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Excellent example of an unaltered US Model 1841 in unissued, fine condition. The condition of the nipple and bore suggest that this rifle has been rarely, if ever, fired.
Eli Whitney contracted with the US Government for 22,500 rifles, delivered between 1842 and 1854. The first US mass produced rifle, the 1841 was used extensively by Dragoons, Mounted Rifle Regiments and US Infantry “Regulars” prior to the Civil War. After the John Brown Raid on Harpers Ferry in October of 1859 the southern states demanded additional weapons. In December, 10,000 Mississippi Rifles were sent to southern armories at the direction of the Secretary of War. These rifles saw extensive service for the south when war erupted in 1861. As such, the Mississippi Rifle is considered a secondary Confederate firearm by collectors.
While a number of Mississipi rifles were altered to .58 caliber, this rifle remains in its original .54 caliber. All metal is smooth with the lockplate and hammer still showing faint signs of mottled case-coloring. The barrel is in original brown, fading to an even patina. There is no pitting present. The brass is a beautiful, even and uncleaned mustard color which compliments the condition of the rifle. Screw heads are excellent and un-marred. The two large buttplate screws still retain 50-70% of the original fire blue. The barrel date of 1851 matches the lock date. All inspector proof marks, including the correct STEEL stamping on the barrel, are present and crisp. In addition to the date, the lockplate is correctly stamped E. Whitney and New Haven.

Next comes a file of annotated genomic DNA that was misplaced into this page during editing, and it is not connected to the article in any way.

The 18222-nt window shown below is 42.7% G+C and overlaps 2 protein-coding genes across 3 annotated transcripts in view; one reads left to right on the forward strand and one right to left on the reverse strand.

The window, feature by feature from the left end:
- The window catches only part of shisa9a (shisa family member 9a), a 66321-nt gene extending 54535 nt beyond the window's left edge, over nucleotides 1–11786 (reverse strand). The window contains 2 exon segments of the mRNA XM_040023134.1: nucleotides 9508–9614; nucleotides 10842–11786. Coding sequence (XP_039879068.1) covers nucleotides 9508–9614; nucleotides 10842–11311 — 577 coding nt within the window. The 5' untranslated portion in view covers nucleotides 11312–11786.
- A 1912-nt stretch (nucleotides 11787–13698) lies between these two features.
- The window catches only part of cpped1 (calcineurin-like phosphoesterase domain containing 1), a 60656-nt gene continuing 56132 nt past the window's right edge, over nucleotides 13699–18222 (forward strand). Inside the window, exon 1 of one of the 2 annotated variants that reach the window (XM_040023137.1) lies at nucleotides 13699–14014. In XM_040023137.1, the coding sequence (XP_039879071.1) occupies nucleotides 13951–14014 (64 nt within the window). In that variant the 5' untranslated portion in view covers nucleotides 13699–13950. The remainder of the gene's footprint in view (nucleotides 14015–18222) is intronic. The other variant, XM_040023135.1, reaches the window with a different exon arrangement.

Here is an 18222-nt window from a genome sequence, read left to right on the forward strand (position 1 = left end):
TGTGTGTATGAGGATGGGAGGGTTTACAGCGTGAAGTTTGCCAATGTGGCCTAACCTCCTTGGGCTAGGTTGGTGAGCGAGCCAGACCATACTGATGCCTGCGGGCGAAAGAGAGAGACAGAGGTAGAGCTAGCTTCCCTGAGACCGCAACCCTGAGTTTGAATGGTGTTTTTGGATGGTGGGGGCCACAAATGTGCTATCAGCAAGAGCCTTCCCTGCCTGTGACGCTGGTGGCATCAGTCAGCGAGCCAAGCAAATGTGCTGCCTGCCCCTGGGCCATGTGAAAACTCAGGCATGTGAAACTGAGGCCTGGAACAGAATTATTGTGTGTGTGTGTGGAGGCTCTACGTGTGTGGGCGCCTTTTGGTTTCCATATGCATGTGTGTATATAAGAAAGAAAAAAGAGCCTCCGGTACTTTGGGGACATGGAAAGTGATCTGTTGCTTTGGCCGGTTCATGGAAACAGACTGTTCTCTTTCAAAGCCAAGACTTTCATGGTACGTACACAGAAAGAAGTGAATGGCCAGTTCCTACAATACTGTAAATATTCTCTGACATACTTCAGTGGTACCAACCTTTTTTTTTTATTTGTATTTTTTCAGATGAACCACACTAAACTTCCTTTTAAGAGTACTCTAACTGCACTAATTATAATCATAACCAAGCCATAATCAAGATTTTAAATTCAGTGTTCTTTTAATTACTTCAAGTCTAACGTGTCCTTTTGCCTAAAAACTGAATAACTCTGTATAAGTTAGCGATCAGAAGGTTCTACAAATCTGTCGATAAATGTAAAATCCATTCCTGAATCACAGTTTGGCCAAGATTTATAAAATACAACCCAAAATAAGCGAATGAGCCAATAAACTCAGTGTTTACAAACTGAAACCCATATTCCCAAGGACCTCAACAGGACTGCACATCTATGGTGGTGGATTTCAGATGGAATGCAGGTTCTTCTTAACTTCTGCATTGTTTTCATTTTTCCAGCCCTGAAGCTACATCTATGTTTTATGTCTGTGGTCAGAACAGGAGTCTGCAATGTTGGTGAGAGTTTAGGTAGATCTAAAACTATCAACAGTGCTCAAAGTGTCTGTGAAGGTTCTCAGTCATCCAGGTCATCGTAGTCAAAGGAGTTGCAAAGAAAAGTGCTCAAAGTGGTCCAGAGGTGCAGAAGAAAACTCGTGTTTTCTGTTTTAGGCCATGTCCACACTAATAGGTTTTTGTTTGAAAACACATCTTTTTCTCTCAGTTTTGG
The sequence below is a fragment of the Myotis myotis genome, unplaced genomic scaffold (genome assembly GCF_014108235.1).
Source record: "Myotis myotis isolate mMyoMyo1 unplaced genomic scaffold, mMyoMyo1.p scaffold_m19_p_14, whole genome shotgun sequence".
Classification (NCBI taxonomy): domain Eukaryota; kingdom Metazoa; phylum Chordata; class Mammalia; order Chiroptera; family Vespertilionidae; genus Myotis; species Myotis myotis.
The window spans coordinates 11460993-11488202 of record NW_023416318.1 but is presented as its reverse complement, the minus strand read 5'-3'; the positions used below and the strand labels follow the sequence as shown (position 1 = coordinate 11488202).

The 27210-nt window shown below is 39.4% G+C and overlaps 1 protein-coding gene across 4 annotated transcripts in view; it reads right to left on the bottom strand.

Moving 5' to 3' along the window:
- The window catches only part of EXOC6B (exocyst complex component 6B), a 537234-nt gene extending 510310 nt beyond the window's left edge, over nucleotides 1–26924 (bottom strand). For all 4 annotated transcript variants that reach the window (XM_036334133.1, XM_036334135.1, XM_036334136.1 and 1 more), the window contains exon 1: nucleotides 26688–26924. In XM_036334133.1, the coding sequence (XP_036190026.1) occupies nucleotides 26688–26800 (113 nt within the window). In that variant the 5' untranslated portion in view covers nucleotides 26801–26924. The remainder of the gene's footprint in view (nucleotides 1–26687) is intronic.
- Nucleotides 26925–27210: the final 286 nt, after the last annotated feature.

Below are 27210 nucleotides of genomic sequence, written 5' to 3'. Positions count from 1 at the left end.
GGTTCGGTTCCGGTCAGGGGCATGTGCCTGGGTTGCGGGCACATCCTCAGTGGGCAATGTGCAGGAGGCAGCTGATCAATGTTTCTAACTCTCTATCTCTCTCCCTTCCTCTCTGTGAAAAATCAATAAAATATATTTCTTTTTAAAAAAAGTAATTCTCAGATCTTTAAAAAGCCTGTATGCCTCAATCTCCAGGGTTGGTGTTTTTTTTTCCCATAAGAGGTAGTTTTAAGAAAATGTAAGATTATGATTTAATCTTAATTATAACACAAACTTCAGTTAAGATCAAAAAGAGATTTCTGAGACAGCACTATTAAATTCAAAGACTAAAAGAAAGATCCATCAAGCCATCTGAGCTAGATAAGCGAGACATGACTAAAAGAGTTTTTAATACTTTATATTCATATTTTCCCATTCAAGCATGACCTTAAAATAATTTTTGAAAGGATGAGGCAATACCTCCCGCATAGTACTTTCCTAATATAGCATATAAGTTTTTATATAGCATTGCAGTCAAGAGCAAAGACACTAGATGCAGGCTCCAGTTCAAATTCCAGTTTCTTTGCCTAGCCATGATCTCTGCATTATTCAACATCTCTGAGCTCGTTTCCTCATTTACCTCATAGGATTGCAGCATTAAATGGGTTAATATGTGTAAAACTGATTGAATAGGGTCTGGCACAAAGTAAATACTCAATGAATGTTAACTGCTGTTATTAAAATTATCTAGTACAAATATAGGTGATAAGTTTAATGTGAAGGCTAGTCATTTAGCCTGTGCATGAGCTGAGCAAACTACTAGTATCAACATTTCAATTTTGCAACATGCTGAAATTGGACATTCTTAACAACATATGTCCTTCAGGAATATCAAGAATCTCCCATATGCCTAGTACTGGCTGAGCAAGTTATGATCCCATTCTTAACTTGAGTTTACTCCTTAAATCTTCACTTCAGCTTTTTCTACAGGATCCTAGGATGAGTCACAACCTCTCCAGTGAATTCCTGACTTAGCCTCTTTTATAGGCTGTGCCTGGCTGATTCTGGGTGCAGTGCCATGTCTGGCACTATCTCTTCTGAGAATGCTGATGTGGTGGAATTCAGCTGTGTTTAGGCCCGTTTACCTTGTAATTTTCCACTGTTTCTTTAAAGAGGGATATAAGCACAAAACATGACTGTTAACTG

The wood is untouched with sharp edges at the lock bevels and barrel margins. Fine wood to metal finish is typical of the Whitney contract examples. Two cartouches are visible on the stock flat. There is a scratch on the wood flat opposite the lock which culminates in a short, hairline crack where the wood meets the barrel metal. This can be seen in the pictures. It is the only blemish on an otherwise perfect and beautiful stock.
Most US Mississippi Rifles saw heavy use and fine, unaltered examples such as this one are rare. Most were issued prior to, or during the Civil War. 10,000 went south to join many that were already housed in southern arsenals. All of these saw heavy use by a Confederacy desperate to arm its soldiers. After the war, Mississippi rifles were issued to volunteer regiments in the west for use during the Indian Wars. A few remained in armories, unissued and were sold by the US Government through agents such as Bannermans. This rifle, if issued, saw little or no use and remains today an outstanding example of the US 1841 Rifle.